June 29, 2023
Leaders at Penn Medicine have outlined a plan to repurpose Coatesville's Brandywine Hospital as a facility for Veterans Affairs services, including outpatient, acute mental health and long-term care.
Penn Medicine signed a letter of intent this week to acquire the Brandywine campus from Tower Health, which closed the 171-bed hospital in January 2022.
On Tuesday, Penn Medicine also signed a pair of agreements with the U.S. Department of Veterans Affairs to develop new facilities in the Philadelphia region. One will shift some of the veteran services currently at Coatesville's VA Medical Center over to Brandywine Hospital; the other will open the door to developing new VA facilities in West Philadelphia, where Penn Medicine has long operated a facility in University City.
The VA agreements stem from last year's passage of the Promise to Address Comprehensive Toxics Act, which expands health care benefits for veterans who were exposed to toxic substances such as Agent Orange during their service. The law allows for the VA to enter into lease agreements with academic institutions to provide care for veterans.
“The PACT Act allows for a great synergy between Penn Medicine and the VA, and we hope to leverage this new model to set the standard for how our nation approaches military medicine," said Kevin Mahoney, CEO of the University of Pennsylvania Health system. "Although we cannot fully repay the debt of veterans’ service to protect our freedom, we can ensure they receive the world’s best medical care at every phase of their lives following their service.”
Since 1948, Penn Medicine has provided care to veterans in Philadelphia at the VA Medical Center in University City, where more than 100 faculty members have dual VA appointments. That facility pushes VA-approved projects that aim to improve veteran health in specific areas like sleep medicine, cancer, mental health and regenerative and genomic medicine.
Penn Medicine is evaluating the needs of the veteran community to determine what kinds of programming will be housed within Brandywine Hospital.
Last year, the VA unveiled plans for a major restructuring of its nearly 1,300 hospitals and clinics across the United States, many of which were built after World War II. The reorganization plan included the closure of 35 hospitals in 21 states and a goal to build 14 new hospitals. The VA Medical Center in University City and the existing Coatesville VA Medical Center were among the facilities that would be closed.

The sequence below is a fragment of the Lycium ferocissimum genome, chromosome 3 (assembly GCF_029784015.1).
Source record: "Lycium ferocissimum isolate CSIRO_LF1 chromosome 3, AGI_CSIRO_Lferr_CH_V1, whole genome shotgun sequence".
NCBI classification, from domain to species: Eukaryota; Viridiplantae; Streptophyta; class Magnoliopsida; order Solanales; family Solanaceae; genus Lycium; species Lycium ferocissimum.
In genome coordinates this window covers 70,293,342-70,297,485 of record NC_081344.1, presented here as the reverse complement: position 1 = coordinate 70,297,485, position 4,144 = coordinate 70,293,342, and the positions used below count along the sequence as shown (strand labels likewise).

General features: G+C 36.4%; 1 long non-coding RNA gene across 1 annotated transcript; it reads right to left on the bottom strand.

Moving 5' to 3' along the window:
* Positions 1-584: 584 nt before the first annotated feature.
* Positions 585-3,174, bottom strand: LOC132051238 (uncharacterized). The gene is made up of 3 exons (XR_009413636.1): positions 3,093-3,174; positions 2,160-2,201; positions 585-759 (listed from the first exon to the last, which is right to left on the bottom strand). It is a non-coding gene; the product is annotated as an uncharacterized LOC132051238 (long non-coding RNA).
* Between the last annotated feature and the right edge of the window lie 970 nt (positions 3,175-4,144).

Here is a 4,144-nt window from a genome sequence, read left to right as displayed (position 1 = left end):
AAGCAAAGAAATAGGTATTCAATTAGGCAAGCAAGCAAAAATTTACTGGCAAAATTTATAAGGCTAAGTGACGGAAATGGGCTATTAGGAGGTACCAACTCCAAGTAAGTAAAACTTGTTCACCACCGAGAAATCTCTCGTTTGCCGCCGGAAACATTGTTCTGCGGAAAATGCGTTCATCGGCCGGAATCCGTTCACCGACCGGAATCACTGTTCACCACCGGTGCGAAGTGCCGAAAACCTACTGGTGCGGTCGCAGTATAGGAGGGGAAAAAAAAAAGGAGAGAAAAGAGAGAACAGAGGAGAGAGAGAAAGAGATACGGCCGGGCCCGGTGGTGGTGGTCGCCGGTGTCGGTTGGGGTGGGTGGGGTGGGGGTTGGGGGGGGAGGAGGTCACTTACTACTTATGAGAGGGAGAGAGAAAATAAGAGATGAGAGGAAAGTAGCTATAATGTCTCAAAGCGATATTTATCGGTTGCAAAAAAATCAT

A Congressional commission that would have overseen this plan was never formed because a bipartisan group of senators had misgivings about the VA's assessment of its needs. Some lawmakers thought the VA's plan was flawed and had not adequately incorporated data from the COVID-19 pandemic.
In a report, the VA said the Coatesville VA Medical Center does not meet design standards for modern health care and would cost $120.8 million to upgrade. The VA had instead recommended replacing the Coatesville location, built in 1930, with an outpatient center and then building a new inpatient hospital in King of Prussia. The report said the University City facility, built in 1950, also does not meet current design standards and would cost about $122.4 million to address deficiencies.
At Brandywine Hospital, Penn Medicine officials said emergency care has emerged as a top priority for veterans. Penn Medicine also operates Chester County Hospital. The county's medical care has been stretched thin since Tower Health closed Brandywine Hospital and Jennersville Hospital in West Grove. Jennersville Hospital was acquired by Wilmington-based ChristianaCare, which plans to reopen it as a neighborhood hospital next year.